A series of high-profile cases — the abduction of 6-year-old Etan Patz in New York, the murder of 6-year-old Adam Walsh in Florida, and the disappearance of 12-year-old Johnny Gosch in West Des Moines — created a public uproar.
People began to fear that pedophiles were lurking around every corner, waiting to snatch unsuspecting children whose parents were looking the other way.
Momentum built to do something. Congress acted. The National Center for Missing and Exploited Children was founded. Faces appeared on milk cartons. And the public's morbid fascination with stranger abductions only grew.
Then, in 1989, 11-year-old Jacob Wetterling was kidnapped while returning from a store with his brother and his best friend outside a seemingly idyllic small town. The country went crazy. Jacob's mother, Patty, received piles of letters from kids relaying horrible stories of violence and abuse. Lawmakers approached her, wondering what they could do. She told them what she had heard from investigators: It would be useful for the police to have the names and addresses of everyone in an area who had committed a sex crime.
A handful of states had offender registries already, but there was no national registry. Nor was there a requirement that all states build and keep registries. The 1994 Jacob Wetterling Crimes Against Children and Sexually Violent Offender Registration Act created just such a requirement. But that was only the beginning. Over the years, the notion of keeping track of sex offenders has grown into something much larger and harsher. The Wetterling Act opened the door to a nationwide crackdown.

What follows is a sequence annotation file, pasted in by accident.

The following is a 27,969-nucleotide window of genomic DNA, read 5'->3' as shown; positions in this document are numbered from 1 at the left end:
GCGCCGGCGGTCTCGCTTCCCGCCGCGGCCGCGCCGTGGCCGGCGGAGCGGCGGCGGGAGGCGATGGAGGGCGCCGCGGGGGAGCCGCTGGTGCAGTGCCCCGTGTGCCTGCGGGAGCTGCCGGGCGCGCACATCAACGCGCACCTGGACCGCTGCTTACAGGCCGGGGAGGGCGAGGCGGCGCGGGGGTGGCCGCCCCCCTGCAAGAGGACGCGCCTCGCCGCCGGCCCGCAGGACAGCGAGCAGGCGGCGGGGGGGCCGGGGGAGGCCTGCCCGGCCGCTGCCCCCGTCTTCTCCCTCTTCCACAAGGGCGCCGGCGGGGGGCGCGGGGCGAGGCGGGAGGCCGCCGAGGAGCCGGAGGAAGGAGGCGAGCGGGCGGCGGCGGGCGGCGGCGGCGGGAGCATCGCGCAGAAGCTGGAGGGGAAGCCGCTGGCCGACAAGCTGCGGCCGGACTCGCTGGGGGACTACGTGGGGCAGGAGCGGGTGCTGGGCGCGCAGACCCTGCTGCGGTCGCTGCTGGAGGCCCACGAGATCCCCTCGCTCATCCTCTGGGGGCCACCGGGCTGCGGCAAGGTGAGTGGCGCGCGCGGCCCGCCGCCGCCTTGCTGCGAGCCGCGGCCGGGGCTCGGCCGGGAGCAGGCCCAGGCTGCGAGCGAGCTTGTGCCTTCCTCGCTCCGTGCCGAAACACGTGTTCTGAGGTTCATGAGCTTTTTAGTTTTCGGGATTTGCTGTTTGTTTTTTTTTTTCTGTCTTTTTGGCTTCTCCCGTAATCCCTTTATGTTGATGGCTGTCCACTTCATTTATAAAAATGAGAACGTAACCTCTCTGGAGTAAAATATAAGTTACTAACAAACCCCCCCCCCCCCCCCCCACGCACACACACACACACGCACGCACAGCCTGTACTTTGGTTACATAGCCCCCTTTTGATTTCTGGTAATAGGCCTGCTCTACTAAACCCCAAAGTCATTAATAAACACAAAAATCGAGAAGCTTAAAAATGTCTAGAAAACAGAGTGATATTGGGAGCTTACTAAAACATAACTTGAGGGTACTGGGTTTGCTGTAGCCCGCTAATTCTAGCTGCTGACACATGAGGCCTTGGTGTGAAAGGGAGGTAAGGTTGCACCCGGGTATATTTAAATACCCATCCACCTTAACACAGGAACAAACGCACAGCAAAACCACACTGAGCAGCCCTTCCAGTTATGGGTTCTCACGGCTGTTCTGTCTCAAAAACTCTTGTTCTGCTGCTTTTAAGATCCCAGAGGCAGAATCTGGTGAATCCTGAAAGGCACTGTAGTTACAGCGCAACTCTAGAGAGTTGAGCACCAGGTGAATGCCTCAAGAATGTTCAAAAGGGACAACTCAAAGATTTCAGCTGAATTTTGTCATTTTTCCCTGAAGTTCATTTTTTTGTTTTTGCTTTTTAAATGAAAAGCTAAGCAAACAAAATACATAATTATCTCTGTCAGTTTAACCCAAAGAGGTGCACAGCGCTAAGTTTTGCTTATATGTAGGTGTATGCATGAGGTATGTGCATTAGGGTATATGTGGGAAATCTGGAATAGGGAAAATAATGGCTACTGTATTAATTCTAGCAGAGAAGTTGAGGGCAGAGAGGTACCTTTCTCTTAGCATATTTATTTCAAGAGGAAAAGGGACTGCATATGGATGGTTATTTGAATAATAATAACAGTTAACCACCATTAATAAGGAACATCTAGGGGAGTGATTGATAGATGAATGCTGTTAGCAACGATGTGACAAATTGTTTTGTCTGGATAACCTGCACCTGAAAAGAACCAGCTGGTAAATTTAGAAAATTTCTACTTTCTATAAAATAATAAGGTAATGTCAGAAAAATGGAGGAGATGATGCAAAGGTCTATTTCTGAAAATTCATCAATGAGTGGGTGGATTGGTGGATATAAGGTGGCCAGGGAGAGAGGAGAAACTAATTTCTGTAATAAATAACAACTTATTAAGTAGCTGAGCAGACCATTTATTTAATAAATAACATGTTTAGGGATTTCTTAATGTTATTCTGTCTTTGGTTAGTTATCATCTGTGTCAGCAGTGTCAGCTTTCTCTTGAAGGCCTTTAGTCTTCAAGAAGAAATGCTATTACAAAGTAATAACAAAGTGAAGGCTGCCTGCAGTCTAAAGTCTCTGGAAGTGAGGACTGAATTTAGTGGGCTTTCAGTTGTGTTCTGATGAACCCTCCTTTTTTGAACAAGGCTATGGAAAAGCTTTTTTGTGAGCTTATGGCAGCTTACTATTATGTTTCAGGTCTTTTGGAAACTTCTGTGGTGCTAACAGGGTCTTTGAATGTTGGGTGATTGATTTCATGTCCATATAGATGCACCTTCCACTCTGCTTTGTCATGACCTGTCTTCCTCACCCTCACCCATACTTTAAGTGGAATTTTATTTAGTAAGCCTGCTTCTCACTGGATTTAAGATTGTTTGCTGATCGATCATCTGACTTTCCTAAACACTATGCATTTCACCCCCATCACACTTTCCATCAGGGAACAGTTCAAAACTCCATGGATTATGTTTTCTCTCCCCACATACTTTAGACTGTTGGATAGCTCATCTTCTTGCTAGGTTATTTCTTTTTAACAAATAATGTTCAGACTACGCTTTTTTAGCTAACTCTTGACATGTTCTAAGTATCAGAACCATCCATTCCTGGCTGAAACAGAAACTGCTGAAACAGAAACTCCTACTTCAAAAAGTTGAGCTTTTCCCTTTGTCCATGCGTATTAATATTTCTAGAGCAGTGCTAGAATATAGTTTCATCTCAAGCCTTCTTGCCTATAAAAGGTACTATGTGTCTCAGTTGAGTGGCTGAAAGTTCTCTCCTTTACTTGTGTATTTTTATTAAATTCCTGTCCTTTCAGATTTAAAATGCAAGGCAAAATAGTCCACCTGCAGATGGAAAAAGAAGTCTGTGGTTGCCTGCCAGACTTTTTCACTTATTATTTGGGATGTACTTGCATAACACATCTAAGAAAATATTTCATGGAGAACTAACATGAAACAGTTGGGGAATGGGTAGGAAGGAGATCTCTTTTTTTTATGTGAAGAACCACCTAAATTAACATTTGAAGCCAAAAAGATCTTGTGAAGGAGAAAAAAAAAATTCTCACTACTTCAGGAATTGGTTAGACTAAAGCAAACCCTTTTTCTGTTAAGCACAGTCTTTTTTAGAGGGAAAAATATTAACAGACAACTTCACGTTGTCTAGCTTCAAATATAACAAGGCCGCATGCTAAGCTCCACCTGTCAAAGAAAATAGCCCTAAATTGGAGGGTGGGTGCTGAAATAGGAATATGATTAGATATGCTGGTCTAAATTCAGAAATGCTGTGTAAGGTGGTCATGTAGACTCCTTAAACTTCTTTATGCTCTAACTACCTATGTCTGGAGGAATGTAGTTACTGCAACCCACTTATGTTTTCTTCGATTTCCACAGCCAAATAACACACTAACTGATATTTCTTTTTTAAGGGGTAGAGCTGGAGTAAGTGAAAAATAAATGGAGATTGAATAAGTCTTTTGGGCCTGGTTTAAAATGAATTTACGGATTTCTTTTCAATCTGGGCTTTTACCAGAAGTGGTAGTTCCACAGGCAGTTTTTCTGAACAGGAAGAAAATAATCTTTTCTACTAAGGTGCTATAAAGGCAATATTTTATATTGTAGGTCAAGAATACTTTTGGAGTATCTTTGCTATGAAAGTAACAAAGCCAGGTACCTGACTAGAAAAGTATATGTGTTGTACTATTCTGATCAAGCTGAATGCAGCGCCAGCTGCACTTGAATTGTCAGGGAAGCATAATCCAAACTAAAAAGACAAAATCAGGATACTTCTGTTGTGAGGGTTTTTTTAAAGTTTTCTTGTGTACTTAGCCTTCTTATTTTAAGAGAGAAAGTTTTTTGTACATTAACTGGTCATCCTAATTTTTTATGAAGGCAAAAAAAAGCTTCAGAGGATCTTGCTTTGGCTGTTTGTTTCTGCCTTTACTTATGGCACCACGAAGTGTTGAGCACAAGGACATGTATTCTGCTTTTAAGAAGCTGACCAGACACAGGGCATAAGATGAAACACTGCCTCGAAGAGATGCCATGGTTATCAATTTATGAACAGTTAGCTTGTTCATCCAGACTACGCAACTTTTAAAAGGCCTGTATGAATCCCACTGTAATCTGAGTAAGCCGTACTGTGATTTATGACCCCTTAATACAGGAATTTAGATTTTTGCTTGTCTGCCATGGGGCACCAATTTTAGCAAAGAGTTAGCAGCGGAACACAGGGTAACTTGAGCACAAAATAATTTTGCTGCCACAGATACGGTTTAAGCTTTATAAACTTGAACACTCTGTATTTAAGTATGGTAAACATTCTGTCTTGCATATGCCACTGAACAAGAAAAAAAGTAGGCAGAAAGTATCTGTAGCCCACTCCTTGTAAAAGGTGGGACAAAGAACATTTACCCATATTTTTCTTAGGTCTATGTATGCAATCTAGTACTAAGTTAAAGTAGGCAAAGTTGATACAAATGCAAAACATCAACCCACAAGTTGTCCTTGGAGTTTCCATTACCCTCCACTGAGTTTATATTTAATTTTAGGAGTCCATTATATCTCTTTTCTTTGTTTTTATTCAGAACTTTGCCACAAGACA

In 1996, a new law mandated that the police go beyond tracking offenders and notify communities of their presence. In 2006, yet another law expanded the list of crimes that could land a person on a registry and required the most serious offenders to remain registered for life. Most recently, President Obama signed yet another law mandating that the passports of some sex offenders be particularly marked.
Today, sex offenders are treated like hazardous waste, like toxic people to be kept as far from others as possible. In many places, they may not live near schools or parks or daycare centers. In Miami, these restrictions mean they sleep in their cars in a remote parking lot.
Even Patty Wetterling now thinks registries — set in motion with the abduction of her son 27 years ago — have gone too far.
"There's a false sense that these are the bad guys."